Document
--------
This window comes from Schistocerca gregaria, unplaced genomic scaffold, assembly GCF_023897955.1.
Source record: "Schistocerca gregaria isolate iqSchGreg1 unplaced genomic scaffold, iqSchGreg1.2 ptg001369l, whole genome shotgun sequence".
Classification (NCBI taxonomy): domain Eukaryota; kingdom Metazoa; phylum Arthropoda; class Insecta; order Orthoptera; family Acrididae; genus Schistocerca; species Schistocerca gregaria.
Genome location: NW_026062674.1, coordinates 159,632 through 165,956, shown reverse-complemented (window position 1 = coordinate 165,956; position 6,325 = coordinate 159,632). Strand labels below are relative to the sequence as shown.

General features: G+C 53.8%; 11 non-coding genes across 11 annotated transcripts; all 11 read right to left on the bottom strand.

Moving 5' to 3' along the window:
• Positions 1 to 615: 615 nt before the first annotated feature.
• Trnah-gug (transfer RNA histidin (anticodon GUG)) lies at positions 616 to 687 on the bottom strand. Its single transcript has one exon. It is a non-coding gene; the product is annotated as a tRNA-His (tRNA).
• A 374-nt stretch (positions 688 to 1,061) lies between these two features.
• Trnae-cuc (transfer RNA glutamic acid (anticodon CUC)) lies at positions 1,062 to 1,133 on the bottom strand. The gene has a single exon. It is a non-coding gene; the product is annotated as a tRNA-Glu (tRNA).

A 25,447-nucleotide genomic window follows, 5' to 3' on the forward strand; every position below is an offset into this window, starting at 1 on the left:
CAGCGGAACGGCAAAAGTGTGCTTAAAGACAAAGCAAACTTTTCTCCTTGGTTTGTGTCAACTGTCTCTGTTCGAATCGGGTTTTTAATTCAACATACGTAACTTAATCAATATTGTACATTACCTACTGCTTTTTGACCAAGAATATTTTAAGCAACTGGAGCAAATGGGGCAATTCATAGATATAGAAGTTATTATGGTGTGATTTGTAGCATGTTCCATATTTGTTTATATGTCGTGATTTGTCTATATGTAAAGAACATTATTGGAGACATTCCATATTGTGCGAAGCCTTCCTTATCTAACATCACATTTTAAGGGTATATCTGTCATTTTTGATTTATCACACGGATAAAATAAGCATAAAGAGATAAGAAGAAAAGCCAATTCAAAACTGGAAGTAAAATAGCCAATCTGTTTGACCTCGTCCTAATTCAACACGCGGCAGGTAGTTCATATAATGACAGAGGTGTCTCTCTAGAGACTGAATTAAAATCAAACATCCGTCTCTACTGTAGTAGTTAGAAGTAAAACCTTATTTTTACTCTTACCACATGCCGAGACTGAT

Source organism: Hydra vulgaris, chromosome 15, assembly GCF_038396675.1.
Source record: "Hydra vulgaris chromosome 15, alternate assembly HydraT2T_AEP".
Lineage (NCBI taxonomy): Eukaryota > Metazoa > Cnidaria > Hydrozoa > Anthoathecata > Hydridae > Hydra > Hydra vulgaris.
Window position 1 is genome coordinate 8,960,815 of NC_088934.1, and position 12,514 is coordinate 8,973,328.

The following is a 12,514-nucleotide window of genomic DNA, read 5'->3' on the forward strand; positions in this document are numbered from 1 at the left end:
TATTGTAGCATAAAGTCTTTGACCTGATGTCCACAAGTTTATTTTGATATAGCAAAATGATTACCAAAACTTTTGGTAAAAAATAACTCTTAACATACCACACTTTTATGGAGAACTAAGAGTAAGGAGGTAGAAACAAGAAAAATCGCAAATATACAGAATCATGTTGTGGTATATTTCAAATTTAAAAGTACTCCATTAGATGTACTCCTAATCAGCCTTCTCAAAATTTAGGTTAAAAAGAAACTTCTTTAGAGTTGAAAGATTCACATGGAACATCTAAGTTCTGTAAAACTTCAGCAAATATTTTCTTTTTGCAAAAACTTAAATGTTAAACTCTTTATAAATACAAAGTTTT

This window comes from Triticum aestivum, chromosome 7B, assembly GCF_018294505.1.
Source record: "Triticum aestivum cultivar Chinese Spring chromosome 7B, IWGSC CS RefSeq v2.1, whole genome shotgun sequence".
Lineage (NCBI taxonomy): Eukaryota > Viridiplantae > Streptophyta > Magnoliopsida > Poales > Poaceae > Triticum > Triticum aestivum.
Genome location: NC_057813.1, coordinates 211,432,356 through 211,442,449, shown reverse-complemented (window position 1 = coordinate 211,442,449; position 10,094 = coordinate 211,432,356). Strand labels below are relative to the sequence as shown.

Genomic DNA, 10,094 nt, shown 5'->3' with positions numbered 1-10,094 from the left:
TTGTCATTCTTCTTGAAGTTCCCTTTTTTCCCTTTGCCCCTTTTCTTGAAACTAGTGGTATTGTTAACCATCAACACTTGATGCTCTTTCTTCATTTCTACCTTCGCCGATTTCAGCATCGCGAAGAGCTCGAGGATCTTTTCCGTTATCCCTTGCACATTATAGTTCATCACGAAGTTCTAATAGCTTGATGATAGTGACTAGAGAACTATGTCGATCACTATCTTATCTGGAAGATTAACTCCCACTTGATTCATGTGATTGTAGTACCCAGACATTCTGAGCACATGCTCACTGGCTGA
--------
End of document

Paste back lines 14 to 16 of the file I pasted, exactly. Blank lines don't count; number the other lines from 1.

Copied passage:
Source record: "Hydra vulgaris chromosome 15, alternate assembly HydraT2T_AEP".
Lineage (NCBI taxonomy): Eukaryota > Metazoa > Cnidaria > Hydrozoa > Anthoathecata > Hydridae > Hydra > Hydra vulgaris.
Window position 1 is genome coordinate 8,960,815 of NC_088934.1, and position 12,514 is coordinate 8,973,328.